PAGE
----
Please use this identifier to cite or link to this item: https://doi.org/10.1016/j.engappai.2010.01.026
Title: Multi-agent based collaborative fault detection and identification in chemical processes
Authors: Seng Ng, Y. 
Srinivasan, R. 
Keywords: Bayesian combination
Decision fusion
Fault diagnosis
Multi-agent system
Voting
Issue Date: Sep-2010
Citation: Seng Ng, Y., Srinivasan, R. (2010-09). Multi-agent based collaborative fault detection and identification in chemical processes. Engineering Applications of Artificial Intelligence 23 (6) : 934-949. ScholarBank@NUS Repository. https://doi.org/10.1016/j.engappai.2010.01.026
Abstract: Fault detection and identification (FDI) has received significant attention in literature. Popular methods for FDI include principal component analysis, neural-networks, and signal processing methods. However, each of these methods inherit certain strengths and shortcomings. A method that works well under one circumstance might not work well under another when different features of the underlying process come to the fore. In this paper, we show that a collaborative FDI approach that combines the strengths of various heterogeneous FDI methods is able to maximize diagnostic performance. A multi-agent framework is proposed to realize such collaboration in practice where different FDI methods, i.e: principal component analysis, self-organizing maps, non-parametric approaches, or neural-networks are combined. Since the results produced by different FDI agents might be in conflict, we use decision fusion methods to combine FDI results. Two different methods - voting-based fusion and Bayesian probability fusion are studied here. Most monitoring and fault diagnosis algorithms are computationally complex, but their results are often needed in real-time. One advantage of the multi-agent framework is that it provides an efficient means for speeding up the execution time of the various FDI methods through seamless deployment in a large-scale grid. The proposed multi-agent approach is illustrated through fault diagnosis of the startup of a lab-scale distillation unit and the Tennessee Eastman Challenge problem. Extensive testing of the proposed method shows that combining diagnostic classifiers of different types can significantly improve diagnostic performance. © 2010 Elsevier Ltd. All rights reserved.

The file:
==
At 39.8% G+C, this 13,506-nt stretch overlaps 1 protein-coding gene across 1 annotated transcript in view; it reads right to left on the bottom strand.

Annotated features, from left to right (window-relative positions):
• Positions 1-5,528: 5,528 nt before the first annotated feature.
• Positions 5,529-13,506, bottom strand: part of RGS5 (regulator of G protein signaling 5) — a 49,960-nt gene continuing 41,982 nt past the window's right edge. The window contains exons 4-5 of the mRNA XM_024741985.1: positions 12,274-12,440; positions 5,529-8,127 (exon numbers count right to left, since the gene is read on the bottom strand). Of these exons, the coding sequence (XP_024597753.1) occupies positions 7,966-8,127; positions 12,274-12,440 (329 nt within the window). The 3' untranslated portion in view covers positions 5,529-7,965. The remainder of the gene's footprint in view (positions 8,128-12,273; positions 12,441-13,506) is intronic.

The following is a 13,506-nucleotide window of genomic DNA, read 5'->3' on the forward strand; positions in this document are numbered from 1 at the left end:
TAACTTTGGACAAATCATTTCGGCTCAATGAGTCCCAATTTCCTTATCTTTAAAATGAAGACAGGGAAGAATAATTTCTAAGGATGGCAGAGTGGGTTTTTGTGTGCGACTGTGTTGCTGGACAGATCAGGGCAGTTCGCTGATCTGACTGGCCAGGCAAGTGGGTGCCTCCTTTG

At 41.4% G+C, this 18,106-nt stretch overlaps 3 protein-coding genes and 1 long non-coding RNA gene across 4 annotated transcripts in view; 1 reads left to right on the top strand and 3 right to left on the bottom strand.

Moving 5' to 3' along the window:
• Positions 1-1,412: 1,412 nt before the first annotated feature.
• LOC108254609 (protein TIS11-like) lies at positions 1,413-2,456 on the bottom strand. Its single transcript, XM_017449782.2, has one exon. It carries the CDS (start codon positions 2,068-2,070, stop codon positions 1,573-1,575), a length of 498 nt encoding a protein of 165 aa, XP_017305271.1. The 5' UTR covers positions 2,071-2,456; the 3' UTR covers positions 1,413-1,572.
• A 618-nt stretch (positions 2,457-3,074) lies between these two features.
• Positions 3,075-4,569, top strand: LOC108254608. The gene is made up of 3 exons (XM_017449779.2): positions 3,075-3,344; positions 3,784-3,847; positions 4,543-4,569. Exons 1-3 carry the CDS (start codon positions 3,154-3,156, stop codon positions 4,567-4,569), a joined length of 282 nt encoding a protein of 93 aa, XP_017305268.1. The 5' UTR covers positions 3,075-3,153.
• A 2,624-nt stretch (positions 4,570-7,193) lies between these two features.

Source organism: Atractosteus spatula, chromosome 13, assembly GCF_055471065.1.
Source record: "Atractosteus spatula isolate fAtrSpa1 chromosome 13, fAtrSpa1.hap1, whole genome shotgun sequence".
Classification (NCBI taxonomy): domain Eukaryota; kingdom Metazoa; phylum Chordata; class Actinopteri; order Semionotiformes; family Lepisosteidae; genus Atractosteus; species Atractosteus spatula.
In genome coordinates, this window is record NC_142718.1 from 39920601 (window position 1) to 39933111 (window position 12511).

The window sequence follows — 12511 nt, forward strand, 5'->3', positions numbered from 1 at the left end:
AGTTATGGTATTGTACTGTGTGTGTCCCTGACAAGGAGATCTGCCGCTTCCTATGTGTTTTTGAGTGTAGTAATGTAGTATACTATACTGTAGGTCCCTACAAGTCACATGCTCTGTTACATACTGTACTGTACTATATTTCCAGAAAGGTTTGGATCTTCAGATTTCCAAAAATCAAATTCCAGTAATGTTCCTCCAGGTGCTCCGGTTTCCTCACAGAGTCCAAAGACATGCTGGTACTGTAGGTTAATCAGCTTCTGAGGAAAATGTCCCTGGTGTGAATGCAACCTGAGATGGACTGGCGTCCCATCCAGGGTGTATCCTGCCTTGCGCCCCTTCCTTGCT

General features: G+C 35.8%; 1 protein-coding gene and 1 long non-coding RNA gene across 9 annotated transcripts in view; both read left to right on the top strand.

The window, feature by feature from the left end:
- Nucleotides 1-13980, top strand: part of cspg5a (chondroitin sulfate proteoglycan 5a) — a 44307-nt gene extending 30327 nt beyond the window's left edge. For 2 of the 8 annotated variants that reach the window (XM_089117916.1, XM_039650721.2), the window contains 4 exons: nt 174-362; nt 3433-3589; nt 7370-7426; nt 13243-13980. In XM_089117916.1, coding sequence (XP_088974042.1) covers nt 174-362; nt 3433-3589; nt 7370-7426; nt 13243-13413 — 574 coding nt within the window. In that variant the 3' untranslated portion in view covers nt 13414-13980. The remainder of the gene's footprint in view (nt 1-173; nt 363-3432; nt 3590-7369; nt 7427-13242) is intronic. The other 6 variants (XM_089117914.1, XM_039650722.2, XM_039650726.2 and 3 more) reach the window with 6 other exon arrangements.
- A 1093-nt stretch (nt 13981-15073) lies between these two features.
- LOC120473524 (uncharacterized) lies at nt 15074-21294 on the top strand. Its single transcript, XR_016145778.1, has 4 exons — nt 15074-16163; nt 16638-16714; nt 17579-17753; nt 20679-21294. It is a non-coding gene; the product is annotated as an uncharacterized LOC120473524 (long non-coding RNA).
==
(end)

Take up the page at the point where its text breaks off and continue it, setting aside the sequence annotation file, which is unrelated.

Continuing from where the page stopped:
Source Title: Engineering Applications of Artificial Intelligence
URI: http://scholarbank.nus.edu.sg/handle/10635/89509
ISSN: 09521976
DOI: 10.1016/j.engappai.2010.01.026
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